I came across a fascinating (but old) concept for treating plantar fasciitis as I was searching for my next research topic. The importance of body symmetry in a patient with this painful condition was stressed by Brian Bradley from the Egoscue Method in the Peak Running Performance publication in 2007.
The eyes of folks in our profession are trained to scan bodies stood in front of us and pick out malalignments and asymmetries. However, it can be argued that the findings rarely become the focus of our treatment for plantar fasciitis. Only a few people would look beyond and above the pelvis like an osteopath when the site of pain is in contact with the ground – even the patient would be confused by where we are assessing.
The eyes of folks in our profession are trained to scan bodies stood in front of us and pick out malalignments and asymmetries.
Also, some asymmetries are widely accepted as “normal” especially when asymptomatic, such as shoulder levels, range of shoulder medial rotation, and longitudinal trunk/pelvic rotations. This concept challenges me to rethink what is normal/abnormal in people with persistent musculoskeletal pain which does not response fully to conventional treatment.
Long story short, 5 exercises were proposed to encourage whole body symmetry and help with plantar fasciitis:
1. Auto-assisted cervical + thoracic + lumbar spine twist sitting in a chair,
2. Active cervical + thoracic + lumbar spinal flexion and extension in sitting,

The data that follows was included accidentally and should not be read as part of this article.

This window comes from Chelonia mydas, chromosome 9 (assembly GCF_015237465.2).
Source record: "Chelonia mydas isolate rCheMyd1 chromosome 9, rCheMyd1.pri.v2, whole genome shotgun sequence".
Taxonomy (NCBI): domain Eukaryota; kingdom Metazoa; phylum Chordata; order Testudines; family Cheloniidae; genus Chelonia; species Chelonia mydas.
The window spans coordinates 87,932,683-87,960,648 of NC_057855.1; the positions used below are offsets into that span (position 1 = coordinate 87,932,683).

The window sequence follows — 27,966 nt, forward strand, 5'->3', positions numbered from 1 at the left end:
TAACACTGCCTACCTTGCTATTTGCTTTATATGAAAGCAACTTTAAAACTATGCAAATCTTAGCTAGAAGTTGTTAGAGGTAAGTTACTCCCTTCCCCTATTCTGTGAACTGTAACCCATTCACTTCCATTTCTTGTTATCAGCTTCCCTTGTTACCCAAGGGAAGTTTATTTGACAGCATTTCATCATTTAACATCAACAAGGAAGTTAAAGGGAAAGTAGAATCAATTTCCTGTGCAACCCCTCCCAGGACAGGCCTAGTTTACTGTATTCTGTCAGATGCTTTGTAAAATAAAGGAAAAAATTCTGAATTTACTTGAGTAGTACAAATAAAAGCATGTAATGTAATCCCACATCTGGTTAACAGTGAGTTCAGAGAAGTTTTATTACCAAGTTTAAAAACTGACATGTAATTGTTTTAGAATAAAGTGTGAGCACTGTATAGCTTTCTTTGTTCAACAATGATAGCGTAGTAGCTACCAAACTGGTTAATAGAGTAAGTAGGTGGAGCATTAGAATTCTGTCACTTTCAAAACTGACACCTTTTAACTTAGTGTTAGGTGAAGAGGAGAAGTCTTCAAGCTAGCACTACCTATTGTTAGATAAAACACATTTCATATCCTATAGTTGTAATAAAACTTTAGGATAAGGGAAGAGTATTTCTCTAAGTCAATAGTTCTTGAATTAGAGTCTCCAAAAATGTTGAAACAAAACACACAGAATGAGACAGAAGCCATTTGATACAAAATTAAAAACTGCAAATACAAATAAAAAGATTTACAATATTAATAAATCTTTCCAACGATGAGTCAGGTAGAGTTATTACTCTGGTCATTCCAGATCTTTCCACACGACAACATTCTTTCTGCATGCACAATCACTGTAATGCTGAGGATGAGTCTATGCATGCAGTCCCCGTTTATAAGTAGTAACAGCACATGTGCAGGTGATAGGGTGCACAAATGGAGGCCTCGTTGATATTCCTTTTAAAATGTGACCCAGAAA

3. Hand behind back + hand behind head bring the two hands together,
4. Shoulder external rotation in 3 positions in prone – full abduction, 135-degree abduction and 90-degree abduction, and
5. Fingers and toes interlocking to mobilise the whole foot in circular as well as dorsi/plantarflexing direction.
It was an interesting observation that in exercises 1-3, there was an emphasis on keeping “feet pointing straight ahead”, as well as keeping hip loose and heels pointing outwards in exercise 4.
I know I need to improve my understanding of the system of fascia and slings in the body to be able to understand the beauty of this concept further. At the moment, I often imagine the spine being like a spring found in a pushing and clicking ball pen, or a straight piece of wire/ pipe cleaner straight out of a bag of craft supply – once sharply bent at one point it will always be the weak point of the whole piece against a bending force applied to both end of the spring/wire. Therefore, increasing the pliability of the entire piece of metal,like exercise 1 and 2, seems to me a good choice of exercise comparing to only mobilising local spring coils (spinal segments)… Many theories to be researched, but I am not brave enough to get dirty with experimental studies.
For now, this mark the end of my warm-up writing exercise.